× Digital News Videos Health & Science Opinion Education Columnists Lifestyle Cartoons Moi Cabinets Kibaki Cabinets Arts & Culture Podcasts E-Paper Tributes Lifestyle & Entertainment Nairobian Entertainment Eve Woman TV Stations KTN Home KTN News BTV KTN Farmers TV Radio Stations Radio Maisha Spice FM Vybez Radio Enterprise VAS E-Learning Digger Classified Jobs Games Crosswords Sudoku The Standard Group Corporate Contact Us Rate Card Vacancies DCX O.M Portal Corporate Email RMS
×

Politicians yet to give us coherent economic pitch

KEN OPALO
By Ken Opalo | July 9th 2021
Party manifestos and our budgets are blind to the fact that we are a country where the average household depends on agriculture. [Courtesy]

The rise of the Hustler movement could have heralded the beginning of issue-based politics. The movement’s leaders rightfully saw a “bottom-up” populist economic message as a winning narrative in a young country struggling to create jobs.

In an ideal world, other political formations ought to have responded in kind with their own economic messages.

That should then have set in motion a process of further refinement of competing detailed economic blueprints. Unfortunately, that never came to pass. Instead, the Hustler movement’s economic message, while vague at best, remains virtually unchallenged in the public sphere.

So why have our various political parties struggled to develop coherent economic agendas? The simple answer is that it is difficult to do so without a strong base of interest-group mobilisation.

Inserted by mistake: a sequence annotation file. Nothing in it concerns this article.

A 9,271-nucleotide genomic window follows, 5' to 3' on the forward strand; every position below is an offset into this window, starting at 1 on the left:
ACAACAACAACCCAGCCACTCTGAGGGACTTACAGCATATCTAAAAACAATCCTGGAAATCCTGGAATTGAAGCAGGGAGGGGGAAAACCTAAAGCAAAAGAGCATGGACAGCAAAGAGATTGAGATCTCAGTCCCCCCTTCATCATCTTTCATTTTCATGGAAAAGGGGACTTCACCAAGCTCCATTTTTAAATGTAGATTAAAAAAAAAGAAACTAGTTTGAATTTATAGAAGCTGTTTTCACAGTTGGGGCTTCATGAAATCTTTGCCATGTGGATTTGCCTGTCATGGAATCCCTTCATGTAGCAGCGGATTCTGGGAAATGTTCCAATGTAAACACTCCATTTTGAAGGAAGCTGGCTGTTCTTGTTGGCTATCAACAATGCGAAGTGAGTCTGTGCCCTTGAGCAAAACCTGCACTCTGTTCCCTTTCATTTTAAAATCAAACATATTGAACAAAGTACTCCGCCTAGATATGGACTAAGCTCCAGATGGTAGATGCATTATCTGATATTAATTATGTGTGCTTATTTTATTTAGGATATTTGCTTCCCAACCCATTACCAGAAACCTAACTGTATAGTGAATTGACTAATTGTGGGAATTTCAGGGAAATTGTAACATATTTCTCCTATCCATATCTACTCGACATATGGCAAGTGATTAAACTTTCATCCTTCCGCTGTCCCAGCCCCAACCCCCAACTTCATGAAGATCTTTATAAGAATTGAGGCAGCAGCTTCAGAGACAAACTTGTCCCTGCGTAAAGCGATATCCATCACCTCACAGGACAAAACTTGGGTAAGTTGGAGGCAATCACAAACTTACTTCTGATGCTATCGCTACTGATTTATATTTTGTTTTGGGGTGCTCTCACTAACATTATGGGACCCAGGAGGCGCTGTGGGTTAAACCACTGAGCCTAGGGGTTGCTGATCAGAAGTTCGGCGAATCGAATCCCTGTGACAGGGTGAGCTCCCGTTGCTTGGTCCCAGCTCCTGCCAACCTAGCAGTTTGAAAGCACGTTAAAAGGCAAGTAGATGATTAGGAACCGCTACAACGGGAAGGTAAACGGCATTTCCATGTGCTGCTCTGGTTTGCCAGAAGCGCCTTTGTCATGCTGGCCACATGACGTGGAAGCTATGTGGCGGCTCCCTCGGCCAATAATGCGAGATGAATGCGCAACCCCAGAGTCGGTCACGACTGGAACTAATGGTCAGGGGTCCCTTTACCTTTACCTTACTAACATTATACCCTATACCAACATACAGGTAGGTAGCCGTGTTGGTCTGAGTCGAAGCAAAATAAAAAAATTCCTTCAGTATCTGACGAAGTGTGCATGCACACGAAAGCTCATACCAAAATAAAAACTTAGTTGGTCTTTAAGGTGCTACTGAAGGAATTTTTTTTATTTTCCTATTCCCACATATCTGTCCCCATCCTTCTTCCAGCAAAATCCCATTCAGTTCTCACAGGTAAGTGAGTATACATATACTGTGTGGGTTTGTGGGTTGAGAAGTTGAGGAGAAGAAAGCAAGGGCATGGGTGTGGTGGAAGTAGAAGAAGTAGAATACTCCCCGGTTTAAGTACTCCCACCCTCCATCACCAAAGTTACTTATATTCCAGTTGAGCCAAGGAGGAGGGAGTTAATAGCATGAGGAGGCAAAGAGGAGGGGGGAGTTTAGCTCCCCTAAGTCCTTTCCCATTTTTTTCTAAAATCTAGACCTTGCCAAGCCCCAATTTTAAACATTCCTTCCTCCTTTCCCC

We keep calling for “ideology-based” politics but lack necessary foundation. For instance, our political parties are not attached to specific interest groups (farmers, teachers, workers, industrialists or small business owners) and lack the means of learning what voters really need.

At first, it may seem that our problems are obvious and easily soluble to political parties. Yet if that were true, they would have solved them already. Just look at the many missteps by Jubilee, including in policy domains that would have benefited its core supporters.

Not being anchored into society, our political parties want to come up with rosy economic agendas that mean nothing to Wanjiku - think Formula One tracks, techno-cities or SGR.

Party manifestos and our budgets are blind to the fact that we are a country where the average household depends on agriculture and most of our youth are unemployed or under-employed in SMEs.

A potential way out of this logjam might be through think tanks aligned to different interest groups. However, we would need our think tanks to stop being generalists in “development” and instead champion specific groups’ interests. 

-The writer is an assistant professor at Georgetown University

Share this story
Daddy's Girl: Journey on being raised by single father
He says she will tell her own story. He wants to tell his, and that of his daughter.
Restoring Nairobi’s iconic libraries
Book Bunk is turning public libraries into what they call ‘Palaces for The People' while introducing technology in every aspect.

.
RECOMMENDED NEWS

Feedback